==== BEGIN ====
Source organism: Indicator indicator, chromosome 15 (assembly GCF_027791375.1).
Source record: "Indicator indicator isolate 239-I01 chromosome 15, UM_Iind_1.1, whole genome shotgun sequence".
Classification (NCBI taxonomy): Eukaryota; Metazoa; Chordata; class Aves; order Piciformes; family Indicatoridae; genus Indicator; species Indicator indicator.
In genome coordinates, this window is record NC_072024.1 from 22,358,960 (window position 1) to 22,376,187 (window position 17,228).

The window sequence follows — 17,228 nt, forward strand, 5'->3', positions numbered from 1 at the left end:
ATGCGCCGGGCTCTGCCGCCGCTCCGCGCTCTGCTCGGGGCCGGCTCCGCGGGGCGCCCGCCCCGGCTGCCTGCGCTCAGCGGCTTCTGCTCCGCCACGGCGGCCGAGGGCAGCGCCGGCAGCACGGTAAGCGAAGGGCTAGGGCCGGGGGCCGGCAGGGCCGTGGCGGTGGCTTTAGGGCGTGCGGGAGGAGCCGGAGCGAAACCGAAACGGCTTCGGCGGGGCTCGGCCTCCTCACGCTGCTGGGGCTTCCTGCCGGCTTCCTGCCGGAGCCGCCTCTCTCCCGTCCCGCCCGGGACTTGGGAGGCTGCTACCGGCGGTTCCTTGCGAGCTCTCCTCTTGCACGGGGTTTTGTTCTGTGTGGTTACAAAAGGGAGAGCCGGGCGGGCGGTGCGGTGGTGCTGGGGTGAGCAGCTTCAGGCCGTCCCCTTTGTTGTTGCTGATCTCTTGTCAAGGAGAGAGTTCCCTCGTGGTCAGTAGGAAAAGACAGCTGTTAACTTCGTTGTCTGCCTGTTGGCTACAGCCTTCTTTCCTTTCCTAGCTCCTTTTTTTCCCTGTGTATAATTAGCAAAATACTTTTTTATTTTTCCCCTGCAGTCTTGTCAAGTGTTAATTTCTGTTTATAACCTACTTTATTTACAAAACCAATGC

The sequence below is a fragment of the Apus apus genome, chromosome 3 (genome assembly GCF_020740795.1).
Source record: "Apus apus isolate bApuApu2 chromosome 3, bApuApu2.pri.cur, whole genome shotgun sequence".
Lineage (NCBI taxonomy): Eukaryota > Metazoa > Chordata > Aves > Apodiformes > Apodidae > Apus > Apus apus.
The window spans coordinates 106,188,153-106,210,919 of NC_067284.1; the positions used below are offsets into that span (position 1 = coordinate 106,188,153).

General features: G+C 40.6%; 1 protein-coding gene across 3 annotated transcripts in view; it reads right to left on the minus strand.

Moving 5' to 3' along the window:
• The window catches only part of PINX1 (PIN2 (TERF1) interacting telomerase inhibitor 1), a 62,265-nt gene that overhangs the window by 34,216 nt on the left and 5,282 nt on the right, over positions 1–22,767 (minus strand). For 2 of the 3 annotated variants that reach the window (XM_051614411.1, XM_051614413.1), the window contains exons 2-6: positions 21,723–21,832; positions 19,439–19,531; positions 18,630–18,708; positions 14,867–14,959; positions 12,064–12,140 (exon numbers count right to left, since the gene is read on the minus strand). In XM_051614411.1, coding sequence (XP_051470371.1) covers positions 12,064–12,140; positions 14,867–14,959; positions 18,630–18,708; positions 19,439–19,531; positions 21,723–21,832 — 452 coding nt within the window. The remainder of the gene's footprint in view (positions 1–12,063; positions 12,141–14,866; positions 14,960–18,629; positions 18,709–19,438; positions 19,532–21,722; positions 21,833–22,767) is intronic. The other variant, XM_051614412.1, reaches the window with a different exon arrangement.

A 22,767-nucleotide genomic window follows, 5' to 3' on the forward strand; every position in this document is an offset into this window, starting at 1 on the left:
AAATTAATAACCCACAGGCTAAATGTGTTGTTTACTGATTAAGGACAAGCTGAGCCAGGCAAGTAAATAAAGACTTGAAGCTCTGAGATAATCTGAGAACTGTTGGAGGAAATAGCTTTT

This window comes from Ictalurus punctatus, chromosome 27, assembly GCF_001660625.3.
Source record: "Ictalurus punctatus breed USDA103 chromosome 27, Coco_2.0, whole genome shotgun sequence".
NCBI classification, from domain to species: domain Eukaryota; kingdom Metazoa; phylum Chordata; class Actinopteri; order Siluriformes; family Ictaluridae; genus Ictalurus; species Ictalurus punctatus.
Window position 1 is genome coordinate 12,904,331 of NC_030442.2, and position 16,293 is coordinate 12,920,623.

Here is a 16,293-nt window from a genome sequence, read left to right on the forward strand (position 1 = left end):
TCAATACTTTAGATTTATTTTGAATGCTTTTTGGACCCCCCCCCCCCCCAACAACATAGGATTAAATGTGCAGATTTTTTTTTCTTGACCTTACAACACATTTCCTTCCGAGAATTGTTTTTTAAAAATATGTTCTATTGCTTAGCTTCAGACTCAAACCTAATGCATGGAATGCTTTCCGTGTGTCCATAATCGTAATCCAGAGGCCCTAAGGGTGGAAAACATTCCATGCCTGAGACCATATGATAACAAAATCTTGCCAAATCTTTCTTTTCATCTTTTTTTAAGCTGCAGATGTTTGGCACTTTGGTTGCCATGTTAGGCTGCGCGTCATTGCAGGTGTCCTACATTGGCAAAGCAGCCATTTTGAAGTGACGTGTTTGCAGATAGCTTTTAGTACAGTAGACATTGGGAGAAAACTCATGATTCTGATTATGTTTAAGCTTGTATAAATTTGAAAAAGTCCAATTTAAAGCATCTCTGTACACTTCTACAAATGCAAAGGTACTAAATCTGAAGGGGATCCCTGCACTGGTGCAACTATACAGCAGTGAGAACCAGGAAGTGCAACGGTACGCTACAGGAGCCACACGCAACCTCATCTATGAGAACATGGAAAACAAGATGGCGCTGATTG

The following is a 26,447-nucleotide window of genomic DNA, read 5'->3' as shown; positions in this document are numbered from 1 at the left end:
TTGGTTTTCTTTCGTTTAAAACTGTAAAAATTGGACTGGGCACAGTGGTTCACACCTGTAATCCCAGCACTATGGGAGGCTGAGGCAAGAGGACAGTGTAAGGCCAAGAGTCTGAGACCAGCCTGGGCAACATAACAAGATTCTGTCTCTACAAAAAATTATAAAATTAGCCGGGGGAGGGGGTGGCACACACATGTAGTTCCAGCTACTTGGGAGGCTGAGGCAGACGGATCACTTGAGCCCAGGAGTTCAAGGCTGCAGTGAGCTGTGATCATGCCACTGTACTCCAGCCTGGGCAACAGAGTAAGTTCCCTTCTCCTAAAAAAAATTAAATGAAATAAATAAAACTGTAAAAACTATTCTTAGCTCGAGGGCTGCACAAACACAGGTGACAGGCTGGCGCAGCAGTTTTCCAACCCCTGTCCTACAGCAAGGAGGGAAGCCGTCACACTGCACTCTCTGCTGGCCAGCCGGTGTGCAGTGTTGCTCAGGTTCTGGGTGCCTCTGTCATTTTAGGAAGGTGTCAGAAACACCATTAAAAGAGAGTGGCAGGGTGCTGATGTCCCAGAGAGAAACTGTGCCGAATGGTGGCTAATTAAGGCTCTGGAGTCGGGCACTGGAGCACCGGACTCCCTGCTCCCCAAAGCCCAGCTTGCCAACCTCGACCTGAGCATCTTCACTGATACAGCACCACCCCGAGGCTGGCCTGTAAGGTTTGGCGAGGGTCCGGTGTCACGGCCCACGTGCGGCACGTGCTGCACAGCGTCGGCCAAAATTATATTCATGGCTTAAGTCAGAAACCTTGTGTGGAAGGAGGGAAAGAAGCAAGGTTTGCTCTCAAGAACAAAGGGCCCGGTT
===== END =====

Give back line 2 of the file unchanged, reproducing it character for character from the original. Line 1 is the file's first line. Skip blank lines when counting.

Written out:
Source record: "Indicator indicator isolate 239-I01 chromosome 15, UM_Iind_1.1, whole genome shotgun sequence".